In this the Golden Age of Television, we challenge anybody to find a more interesting and dynamic performance than the one being delivered week after week by Colin Cunningham in SyFy’s grindhouse series “Blood Drive.” As the eccentric ringleader of the high stakes race, Julian Slink feeds on the spotlight just as the gore-guzzling cars feed on the innocent. In a show that is unlike anything you have ever seen before, the former “Falling Skies” standout is pressing his foot to the floor of the performance pedal, stealing scenes and setting the bar high for all actors-to-be in future roles.
We recently sat down with Cunningham to discuss how Julian Slink couldn’t exist in any other show, hitting impossible performance beats, and why he prefers to go unrecognized in real life.
TrunkSpace: Did you ever question if the material you were working on in “Blood Drive” would ever make it to air? It certainly has surprised viewers so we’re curious if it surprised you at any point?
Cunningham: Ha! Yes, we questioned it. We questioned, “How the hell did this scene even make it into the script?” Then, we waited for revisions that never came. Then after the, “There’s no way we’re actually going to shoot this?” it became, “There’s no way they’re going to leave that in.” to “There’s no way they are going to put that on the air!” I don’t know whether SYFY deserves the credit, or the curse. (Laughter)
We all knew we were doing something special. And that the circumstances we found ourselves in would probably never happen again. It was a once in a lifetime thing. “Blood Drive” wasn’t a gig, it was a whispered invitation to meet at the top of Devils Tower, Wyoming.
TrunkSpace: How much of who Julian Slink is existed on the page and how much of him became performance choices?
Cunningham: The character of Julian Slink would simply not be possible with a larger, more insane show to hold it. The show is so incredibly bat shit crazy that Slink has the kind of latitude simply not possible on any other show.
Without a doubt, he is the single most insane and complex character I’ve ever read. James Roland created an absolute giant and the credit is entirely his. If he tells you anything different, he’s nuts. Strike that… James is nuts. But it really was all right there on the page. All of it.
My job on “Blood Drive” really wasn’t to create anything “off” of the page. Instead, it was the weight of the world to see if I could bring life to even half of what these wonderful writers had given me.
TrunkSpace: Your performance as Slink is downright masterful and the beats you take as the character are just as powerful as your delivery. Did the outrageous nature of the content itself allow you to go to places that you wouldn’t normally attempt under different circumstance?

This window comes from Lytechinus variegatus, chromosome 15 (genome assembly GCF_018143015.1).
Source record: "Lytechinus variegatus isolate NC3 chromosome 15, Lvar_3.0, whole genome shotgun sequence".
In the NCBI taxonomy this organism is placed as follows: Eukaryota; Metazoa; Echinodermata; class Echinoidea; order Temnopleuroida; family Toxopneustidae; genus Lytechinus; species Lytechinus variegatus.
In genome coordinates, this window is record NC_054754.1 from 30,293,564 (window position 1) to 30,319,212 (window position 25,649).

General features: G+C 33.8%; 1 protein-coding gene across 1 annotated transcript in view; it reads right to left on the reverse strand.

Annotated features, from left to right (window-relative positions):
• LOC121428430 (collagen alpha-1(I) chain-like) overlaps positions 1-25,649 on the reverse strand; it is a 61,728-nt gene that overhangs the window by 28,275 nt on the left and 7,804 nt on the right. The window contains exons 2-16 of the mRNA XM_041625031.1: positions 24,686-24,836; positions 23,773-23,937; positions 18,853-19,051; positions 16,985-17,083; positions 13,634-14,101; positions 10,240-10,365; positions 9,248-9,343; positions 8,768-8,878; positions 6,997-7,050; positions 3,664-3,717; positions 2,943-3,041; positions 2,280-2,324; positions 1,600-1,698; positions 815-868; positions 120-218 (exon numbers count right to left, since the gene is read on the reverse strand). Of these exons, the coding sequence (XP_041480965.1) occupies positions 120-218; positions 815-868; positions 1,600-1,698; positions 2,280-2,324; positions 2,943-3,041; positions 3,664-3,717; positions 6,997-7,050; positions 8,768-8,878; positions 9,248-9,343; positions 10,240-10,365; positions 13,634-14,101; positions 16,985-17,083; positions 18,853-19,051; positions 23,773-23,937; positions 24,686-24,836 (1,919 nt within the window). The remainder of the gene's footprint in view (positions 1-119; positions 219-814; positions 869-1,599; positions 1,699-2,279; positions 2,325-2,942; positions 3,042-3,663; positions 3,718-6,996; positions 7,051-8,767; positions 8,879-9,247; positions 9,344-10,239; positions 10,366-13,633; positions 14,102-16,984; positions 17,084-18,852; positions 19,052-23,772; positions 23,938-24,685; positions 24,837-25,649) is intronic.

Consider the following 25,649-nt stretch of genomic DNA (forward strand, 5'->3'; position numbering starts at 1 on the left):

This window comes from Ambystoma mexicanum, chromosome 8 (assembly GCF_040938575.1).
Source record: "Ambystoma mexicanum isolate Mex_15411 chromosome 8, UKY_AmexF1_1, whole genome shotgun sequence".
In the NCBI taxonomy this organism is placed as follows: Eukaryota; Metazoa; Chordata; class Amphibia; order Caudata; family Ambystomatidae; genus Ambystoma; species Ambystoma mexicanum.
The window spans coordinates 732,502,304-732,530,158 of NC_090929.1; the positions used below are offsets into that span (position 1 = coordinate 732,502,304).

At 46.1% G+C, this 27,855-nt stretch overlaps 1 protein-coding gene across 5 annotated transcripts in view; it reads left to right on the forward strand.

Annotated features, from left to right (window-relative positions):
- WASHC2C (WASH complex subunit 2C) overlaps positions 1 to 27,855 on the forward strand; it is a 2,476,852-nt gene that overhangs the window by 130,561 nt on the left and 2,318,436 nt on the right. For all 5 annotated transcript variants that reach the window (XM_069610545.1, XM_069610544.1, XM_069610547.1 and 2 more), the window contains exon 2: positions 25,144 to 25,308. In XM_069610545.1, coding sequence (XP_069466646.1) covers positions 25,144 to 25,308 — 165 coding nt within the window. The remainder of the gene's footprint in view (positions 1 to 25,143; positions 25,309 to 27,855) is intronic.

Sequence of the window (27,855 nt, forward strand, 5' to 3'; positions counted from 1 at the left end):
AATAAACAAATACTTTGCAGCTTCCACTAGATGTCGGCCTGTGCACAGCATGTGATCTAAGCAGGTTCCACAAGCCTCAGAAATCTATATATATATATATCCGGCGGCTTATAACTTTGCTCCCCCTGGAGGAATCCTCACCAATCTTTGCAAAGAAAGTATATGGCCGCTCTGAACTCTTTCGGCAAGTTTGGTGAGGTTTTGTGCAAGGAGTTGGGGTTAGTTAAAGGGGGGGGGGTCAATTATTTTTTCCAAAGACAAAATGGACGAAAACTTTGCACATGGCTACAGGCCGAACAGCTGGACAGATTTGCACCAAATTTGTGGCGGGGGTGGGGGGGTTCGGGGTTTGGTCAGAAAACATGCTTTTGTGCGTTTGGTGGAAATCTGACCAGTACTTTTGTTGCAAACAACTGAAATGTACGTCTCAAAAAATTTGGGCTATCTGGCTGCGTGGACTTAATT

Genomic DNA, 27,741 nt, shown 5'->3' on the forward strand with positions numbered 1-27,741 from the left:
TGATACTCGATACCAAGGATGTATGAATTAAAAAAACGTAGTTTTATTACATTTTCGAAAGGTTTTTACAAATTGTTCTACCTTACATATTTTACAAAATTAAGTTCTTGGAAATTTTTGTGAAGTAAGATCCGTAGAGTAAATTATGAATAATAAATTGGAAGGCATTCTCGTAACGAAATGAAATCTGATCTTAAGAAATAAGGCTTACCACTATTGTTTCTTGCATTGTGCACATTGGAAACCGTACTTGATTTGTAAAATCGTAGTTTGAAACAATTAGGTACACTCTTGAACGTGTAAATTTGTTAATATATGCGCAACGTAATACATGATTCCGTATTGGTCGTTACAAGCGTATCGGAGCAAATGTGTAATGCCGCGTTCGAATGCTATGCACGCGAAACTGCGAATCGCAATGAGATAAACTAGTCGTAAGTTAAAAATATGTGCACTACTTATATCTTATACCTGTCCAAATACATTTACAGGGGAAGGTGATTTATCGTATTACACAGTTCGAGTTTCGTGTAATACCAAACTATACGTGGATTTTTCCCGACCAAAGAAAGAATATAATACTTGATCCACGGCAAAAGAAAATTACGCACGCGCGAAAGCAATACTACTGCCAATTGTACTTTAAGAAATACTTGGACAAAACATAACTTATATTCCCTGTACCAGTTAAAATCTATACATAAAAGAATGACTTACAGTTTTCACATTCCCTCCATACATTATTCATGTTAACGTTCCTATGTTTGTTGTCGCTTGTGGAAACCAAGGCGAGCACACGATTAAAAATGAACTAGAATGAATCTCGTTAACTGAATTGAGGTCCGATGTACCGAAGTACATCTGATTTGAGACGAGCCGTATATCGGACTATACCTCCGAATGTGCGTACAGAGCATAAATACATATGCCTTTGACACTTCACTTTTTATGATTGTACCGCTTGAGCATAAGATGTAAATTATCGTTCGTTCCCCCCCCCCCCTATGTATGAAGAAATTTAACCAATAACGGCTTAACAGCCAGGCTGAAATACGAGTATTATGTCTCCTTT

Cunningham: The challenge for me was to see if I could actually hit some of these almost impossible beats. To get into the most intense, emotional spaces, then pull full-throttle 180s. A world within a world within a world within a world. And all a hair’s breadth from each other. To attempt Slink in any format would have been a massive challenge, but to do it in a “crank ’em out,” “one/two take” TV schedule? I didn’t know if it was possible.
So, for inspiration, I went back. Not to grindhouse, but to kinescope, absorbing every live teleplay from the early 50s I could get my eyes on. All the Playhouse 90s. All the Studio One stuff. Back when the actors had to do it all live, in one take. “Requiem For a Heavyweight,” “The Comedian,” “A Town Has Turned To Dust.” Everything Rod Serling, pre “Twilight Zone.” Mind blowing performances. And all done live, in one take. Slink was going to shoot for the heavens, but he was to be grounded firmly in the discipline of the theater.
The work completely absorbed me. Here we were in one of the most exquisite locations on the face of the earth, Cape Town, South Africa, and I spent most of the time in my apartment or in cafes. Breaking the scenes down. Breaking them down again. No discos, no safaris.
And all for a show about cars that eat people. (Laughter)
TrunkSpace: It sounds like the entire cast was given complete creative freedom on the performance side?